Here is another image post for you all to enjoy, today’s topic is the Greek temples!
Greek temples (naos – meaning dwelling place in reference to the belief that the god dwelt in that place, or at least temporarily visited during rituals) were places of formal worship. Each Greek community had its own sacred sites and temples which were looked after by priests.
The temple of Zeus at Nemea was constructed in c. 330 BCE and replaced an earlier temple which had stood from the 6th to 5th century BCE. Inside was a cult statue of the god. The temple was composed of an exterior Doric peristyle (6×12 unusually tall and slim columns) with an interior Corinthian colonnade, topped by a second story of the Ionic order. There were no sculpted decorations on the exterior. It is regarded as the last of the great Doric temples of the Classical tradition. The temple measures a little over 20×42 m, the material used is locally quarried limestone. Three of the now standing columns have stood since original construction (slightly darker colour), the others have been repositioned in the early 2000’s CE using the original, fallen drums. Photo © Mark Cartwright.
Sacred sites and temples were set up for the large amount and variety of gods worshipped in ancient Greece. The most important, though, were the Olympian gods led by Zeus. These were Athena, Apollo, Poseidon, Hermes, Hera, Aphrodite, Demeter, Ares, Artemis, Hades, Hephaistos, and Dionysos. These gods were believed to reside on Mt. Olympos and would have been recognised across Greece.
Greek temple architecture was well known in ancient times and has become rather famous today. Temples followed a similar plan and were almost all rectangular with a single row of columns lining their exterior sides. The two most popular styles of columns were the Doric and Ionic orders.
The temple of Concordia, Agrigento, Sicily. The temple, in Doric style, was constructed between 440 and 430 BCE and had 6 columns on the facade and 13 along the sides. It is one of the best preserved Greek style temples in the Mediterranean. Photo © Mark Cartwright.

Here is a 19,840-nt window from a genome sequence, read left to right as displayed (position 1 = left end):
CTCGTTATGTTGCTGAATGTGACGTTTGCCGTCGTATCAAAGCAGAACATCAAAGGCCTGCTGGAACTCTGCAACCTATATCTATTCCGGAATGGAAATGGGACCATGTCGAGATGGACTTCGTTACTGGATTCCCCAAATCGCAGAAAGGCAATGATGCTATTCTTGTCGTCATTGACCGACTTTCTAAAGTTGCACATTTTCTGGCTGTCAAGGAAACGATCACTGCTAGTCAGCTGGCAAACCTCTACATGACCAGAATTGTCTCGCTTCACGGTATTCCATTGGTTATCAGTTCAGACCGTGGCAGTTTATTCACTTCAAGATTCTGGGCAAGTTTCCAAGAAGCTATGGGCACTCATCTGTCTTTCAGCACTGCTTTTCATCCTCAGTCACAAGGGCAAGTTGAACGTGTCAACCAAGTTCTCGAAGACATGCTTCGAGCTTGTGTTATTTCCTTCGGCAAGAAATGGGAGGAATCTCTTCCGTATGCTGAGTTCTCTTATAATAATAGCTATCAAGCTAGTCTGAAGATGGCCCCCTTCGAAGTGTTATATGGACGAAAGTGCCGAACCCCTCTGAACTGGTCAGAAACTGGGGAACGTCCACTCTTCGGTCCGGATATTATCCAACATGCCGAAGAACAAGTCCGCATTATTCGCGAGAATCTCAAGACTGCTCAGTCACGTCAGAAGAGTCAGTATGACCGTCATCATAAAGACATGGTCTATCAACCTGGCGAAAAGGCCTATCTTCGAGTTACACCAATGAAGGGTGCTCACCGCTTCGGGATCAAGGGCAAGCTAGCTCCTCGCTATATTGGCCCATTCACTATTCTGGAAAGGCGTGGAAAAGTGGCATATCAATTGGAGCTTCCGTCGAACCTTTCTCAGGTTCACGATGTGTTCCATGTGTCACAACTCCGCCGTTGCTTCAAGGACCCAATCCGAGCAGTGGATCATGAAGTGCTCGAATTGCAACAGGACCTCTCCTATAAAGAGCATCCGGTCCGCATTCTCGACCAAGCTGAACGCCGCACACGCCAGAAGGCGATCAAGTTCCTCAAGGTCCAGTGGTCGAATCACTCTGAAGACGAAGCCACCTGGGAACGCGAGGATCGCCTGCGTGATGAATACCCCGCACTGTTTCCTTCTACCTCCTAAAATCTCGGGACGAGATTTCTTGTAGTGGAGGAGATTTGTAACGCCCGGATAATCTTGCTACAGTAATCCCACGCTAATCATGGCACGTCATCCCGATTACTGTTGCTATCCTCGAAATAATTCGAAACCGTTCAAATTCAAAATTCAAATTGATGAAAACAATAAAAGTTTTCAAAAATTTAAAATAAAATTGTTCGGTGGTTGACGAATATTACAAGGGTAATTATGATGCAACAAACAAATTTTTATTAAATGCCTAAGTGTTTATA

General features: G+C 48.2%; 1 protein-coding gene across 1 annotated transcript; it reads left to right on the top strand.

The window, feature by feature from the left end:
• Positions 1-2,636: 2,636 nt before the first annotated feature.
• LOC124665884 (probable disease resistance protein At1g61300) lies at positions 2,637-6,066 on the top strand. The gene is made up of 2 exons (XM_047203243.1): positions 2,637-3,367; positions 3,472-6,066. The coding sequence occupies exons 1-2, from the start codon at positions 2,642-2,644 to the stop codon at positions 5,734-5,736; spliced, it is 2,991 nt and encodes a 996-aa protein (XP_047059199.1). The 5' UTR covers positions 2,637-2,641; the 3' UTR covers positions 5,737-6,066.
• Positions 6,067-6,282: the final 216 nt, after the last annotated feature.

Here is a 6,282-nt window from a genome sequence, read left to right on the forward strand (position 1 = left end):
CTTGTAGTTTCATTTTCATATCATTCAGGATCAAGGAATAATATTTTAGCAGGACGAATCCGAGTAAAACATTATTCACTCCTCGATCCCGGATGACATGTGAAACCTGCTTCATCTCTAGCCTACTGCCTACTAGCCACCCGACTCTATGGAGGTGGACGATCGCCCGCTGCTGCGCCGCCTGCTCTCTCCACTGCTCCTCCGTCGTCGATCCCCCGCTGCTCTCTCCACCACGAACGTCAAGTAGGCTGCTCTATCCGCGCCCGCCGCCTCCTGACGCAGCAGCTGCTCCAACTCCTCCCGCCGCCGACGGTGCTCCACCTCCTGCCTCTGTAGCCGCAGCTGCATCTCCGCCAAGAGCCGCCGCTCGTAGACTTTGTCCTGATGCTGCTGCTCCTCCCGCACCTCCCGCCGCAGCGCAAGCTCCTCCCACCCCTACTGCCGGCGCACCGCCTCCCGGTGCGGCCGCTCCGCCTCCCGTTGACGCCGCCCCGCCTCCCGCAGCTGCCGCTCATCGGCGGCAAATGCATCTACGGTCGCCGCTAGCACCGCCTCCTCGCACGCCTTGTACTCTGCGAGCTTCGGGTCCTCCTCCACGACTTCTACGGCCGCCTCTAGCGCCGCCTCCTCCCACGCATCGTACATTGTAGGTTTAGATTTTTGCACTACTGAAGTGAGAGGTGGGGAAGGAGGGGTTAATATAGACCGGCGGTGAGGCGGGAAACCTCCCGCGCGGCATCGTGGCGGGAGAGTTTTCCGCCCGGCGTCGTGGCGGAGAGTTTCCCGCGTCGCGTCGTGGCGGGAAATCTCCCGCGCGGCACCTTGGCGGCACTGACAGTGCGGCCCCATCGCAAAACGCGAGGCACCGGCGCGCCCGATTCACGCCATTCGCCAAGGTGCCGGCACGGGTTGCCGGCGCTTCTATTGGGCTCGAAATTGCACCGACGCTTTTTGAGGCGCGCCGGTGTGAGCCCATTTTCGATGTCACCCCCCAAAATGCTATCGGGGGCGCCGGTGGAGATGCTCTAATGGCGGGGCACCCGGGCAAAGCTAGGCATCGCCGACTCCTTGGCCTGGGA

The Doric order was one of the three orders of ancient Greek or classical architecture and could be identified by its smooth capital and square abacus. Also, unlike the other orders, most Doric columns stood directly on the floor of a temple without a base.
The Doric temple of Segesta, north-west Sicily. The temple was built c. 417 BCE in dedication to an unknown deity. Photo © Mark Cartwright.
Ionic order temples are easily spotted because their columns are the thinnest and smallest of the three orders. But the Ionic’s major feature is the volutes, that is the scroll shape, of its capital.
Ionic capital from the Acropolis, Athens, (447-432 BCE). Photo © Mark Cartwright.
The remains of the foundations, crepidoma and doorway leading from the prodromos to the cella of the 6th century BCE temple of Apollo on Naxos in the Cyclades. The doorway is 6m high and 3.5 m wide. The temple itself, as indicated by its surviving foundations, measured some 59 by 28 metres. Photo © Mark Cartwright.
The temple of Poseidon was constructed in approx. 440 BCE, over the ruins of a temple dating from the Archaic Period. It is perched above the sea at a height of almost 70 m. The design of the temple is a typical hexastyle, i.e. it had a front portico with 6 columns. Only some columns of the Sounion temple stand today, but intact it would have closely resembled the contemporary and well-preserved temple of Hephaestus beneath the Acropolis, which may have been designed by the same architect.
As with many Greek temples, the Poseidon building was rectangular with a colonnade on all four sides. The total number of original columns was 36, of which 18 still stand today. They were made of locally-quarried white marble. They were 6.10 m (20 ft) high, with a diameter of 1 m (3.1 ft) at the base and 79 cm (31 inches) at the top. Photo © Mark Cartwright.